2. Meanwhile, warm the oil in a medium skillet set over moderate heat. When shimmering, add the onion, garlic. Saute until translucent and aromatic; about 4 - 5 minutes. Sprinkle in the turmeric, cumin, cayenne, and salt, stirring to combine. Add the chickpeas and corn, cooking for 2 minutes longer.
    3. Toss the hot vegetable mixture together with the cooked fonio in a large bowl, mixing thoroughly to incorporate. Top with chopped peanuts and serve hot.

Notes

In a pinch, plain couscous can be substituted for the fonio.

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Nutrition Information:

Yield:

6

Serving Size:

1

Amount Per Serving: Calories: 257Total Fat: 14gSaturated Fat: 2gTrans Fat: 0gUnsaturated Fat: 11gCholesterol: 0mgSodium: 145mgCarbohydrates: 26gFiber: 5gSugar: 5gProtein: 9g

All nutritional information presented within this site are intended for informational purposes only. I am not a certified nutritionist and any nutritional information on BitterSweetBlog.com should only be used as a general guideline. This information is provided as a courtesy and there is no guarantee that the information will be completely accurate. Even though I try to provide accurate nutritional information to the best of my ability, these figures should still be considered estimates.

15 thoughts on “Fee, Fi, Fo, Fonio

  1. Thank you for introducing us to a new ancient grain! Can’t wait to give this one a try. Have not seen it in the stores yet but I am sure it will be catching on soon, once the restocking happens. Looks so light and fluffy but yet nutty.

  2. I came across fonio recently when researching GF alternatives to couscous. Do you know if I replace the couscous 1:1 for fonio?

  3. So I just made this. The reason you need a large bowl to mix the vegetables and fonio is because 1 cup of fonio is a lot of fonio. Indeed by the time everything was mixed it seemed like there was barely any onion, chick pea, corn, nuts (I used cashews because I’m clearing out the freezer and they were there). Also, most rice pilaf recipes have a lot more than a couple of tablespoons of fat in them for this quantity of food. The finished product here was rather on the dry side and I drizzled more olive oil on it in the bowl. I have a large supply of fonio so I’ll probably do this again, but I’m thinking halve the fonio and triple the olive oil. Perhaps work in a bit more onion and some of the other suggested additions as well–peppers or raisins.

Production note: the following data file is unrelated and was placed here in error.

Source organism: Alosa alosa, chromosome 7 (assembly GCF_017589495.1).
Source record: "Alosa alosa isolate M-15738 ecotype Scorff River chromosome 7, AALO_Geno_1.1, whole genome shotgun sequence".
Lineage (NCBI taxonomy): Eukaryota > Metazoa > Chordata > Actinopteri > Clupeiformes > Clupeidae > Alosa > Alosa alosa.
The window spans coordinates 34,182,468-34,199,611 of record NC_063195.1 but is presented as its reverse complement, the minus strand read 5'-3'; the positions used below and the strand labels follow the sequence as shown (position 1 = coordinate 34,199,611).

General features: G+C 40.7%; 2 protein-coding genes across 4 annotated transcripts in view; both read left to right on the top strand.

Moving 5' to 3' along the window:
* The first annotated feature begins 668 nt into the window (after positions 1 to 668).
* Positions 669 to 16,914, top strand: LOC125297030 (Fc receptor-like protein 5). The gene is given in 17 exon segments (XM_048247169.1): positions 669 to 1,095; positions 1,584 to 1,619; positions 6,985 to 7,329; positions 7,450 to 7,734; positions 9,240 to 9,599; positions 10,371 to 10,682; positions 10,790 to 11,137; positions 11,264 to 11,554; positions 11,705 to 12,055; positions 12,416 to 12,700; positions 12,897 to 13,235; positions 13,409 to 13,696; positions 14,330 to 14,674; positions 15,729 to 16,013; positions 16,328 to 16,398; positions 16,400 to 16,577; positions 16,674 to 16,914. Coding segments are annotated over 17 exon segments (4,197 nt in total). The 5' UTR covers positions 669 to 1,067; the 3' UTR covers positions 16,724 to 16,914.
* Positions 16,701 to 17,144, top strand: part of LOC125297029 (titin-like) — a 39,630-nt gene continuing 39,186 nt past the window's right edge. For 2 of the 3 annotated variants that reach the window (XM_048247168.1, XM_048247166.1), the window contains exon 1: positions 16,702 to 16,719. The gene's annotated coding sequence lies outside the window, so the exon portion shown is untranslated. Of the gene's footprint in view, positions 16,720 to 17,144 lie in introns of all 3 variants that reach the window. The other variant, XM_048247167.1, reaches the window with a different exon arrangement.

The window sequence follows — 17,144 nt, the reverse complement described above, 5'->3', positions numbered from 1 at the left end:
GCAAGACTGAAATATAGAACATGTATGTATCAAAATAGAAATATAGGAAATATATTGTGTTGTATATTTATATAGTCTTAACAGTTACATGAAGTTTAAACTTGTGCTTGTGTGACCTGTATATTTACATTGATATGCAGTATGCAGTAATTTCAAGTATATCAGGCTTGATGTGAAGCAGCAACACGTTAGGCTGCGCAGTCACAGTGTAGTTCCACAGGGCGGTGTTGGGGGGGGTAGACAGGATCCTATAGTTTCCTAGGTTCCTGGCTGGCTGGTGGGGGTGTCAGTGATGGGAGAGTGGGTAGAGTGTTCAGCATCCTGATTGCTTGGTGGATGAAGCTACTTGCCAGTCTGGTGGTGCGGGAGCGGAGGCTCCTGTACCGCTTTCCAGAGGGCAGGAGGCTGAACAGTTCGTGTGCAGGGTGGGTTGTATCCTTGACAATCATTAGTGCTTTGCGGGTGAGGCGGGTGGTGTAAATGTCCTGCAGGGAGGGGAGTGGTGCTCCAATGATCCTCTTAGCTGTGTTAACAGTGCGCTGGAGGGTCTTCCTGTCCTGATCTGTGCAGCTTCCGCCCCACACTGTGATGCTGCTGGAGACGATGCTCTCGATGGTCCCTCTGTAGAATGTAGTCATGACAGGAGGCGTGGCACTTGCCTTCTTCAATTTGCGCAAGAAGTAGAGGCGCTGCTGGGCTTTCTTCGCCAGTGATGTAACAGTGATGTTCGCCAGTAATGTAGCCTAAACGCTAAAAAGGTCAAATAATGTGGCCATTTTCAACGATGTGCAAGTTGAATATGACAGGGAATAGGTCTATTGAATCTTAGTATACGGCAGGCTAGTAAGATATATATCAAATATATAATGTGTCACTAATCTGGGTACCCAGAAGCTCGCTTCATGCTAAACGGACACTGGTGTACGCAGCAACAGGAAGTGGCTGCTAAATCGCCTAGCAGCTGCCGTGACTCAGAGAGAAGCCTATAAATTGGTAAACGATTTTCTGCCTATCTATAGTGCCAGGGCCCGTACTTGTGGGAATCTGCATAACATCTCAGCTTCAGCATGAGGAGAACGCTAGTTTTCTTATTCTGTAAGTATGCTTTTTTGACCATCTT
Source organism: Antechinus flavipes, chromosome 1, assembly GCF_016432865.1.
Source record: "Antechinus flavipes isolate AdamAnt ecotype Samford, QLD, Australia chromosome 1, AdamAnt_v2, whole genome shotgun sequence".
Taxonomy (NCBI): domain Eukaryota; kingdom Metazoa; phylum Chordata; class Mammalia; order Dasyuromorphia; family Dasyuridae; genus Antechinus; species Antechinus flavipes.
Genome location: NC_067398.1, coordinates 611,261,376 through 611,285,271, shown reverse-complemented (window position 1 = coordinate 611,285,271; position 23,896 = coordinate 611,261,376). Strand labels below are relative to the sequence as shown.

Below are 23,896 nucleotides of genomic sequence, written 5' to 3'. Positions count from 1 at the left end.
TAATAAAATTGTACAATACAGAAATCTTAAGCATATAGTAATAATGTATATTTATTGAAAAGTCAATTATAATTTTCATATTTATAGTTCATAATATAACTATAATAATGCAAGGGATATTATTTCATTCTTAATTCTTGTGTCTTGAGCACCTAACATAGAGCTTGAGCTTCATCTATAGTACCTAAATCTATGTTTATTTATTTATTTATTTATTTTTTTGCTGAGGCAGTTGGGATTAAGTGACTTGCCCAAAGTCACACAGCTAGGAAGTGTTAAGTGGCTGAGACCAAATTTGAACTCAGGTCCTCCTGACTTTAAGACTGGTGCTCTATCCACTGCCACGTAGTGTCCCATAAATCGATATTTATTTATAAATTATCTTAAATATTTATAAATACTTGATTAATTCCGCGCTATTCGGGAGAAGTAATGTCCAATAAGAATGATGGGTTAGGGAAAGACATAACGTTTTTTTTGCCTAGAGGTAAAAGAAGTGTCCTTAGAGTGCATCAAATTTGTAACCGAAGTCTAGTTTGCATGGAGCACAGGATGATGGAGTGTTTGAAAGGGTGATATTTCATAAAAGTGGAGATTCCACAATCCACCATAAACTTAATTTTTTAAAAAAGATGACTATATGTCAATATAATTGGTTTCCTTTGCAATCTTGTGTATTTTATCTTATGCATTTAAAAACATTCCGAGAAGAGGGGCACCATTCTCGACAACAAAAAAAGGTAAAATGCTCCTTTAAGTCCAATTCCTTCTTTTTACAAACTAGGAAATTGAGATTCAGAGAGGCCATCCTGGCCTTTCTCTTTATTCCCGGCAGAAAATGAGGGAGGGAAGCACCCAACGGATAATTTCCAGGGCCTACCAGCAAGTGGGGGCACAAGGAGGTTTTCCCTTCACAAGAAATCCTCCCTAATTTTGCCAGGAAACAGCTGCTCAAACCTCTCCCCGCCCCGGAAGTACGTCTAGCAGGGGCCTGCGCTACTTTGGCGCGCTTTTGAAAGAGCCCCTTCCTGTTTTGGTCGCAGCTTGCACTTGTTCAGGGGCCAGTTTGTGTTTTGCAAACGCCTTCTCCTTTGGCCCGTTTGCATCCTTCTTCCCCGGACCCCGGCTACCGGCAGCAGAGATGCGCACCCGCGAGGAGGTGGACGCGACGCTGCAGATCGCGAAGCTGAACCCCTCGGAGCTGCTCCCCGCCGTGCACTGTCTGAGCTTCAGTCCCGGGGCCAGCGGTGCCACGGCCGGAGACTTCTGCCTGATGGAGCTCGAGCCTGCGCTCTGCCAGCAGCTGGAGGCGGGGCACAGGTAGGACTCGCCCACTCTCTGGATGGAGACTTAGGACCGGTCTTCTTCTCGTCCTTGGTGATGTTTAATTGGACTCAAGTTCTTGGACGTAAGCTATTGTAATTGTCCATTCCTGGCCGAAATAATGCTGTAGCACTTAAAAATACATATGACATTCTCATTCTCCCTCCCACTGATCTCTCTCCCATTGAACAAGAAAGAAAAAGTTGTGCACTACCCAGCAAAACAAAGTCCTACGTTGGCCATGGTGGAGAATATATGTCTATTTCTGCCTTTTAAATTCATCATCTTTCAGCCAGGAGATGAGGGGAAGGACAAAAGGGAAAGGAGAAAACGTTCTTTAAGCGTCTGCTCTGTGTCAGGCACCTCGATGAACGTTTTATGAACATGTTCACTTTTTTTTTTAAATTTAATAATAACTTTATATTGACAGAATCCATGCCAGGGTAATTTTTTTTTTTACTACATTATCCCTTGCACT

I can’t speak very well to the seasonings because I didn’t quite follow the directions. I omitted salt because the chicken broth I used was not low sodium. This was a mistake. I’ll add a little salt to the leftovers. As for the rest of the spices, this wasn’t quite as flavorful as I had anticipated. I might ditch the smoked paprika and use a larger amount of ordinary paprika. Perhaps add a little cinnamon? Perhaps just halving the fonio would be sufficient to boost seasoning without much other adjustment. We’ll see.

    1. I really appreciate your thorough account, and unique exploration of this recipe! I’m sure it will help others figuring out how to use fonio too. I hope you can fine-tune it to perfection for the next round. :)

  4. 1 cup dry yields 4 cups cooked (ratio Fonio 1: Liquid 2 = 4 cups cooked fonio). I would think “andthusicomment” is probably right, it needs greater amounts of the seasonings–especially in light of the addition of the chickpeas and Corn. When I try this recipe I will use the recipe’s spice measurements and taste it to verify and add more if needed before serving.
    I found it interesting that the directions do not mention the paprika being added in–is it mixed in or sprinkled on when served?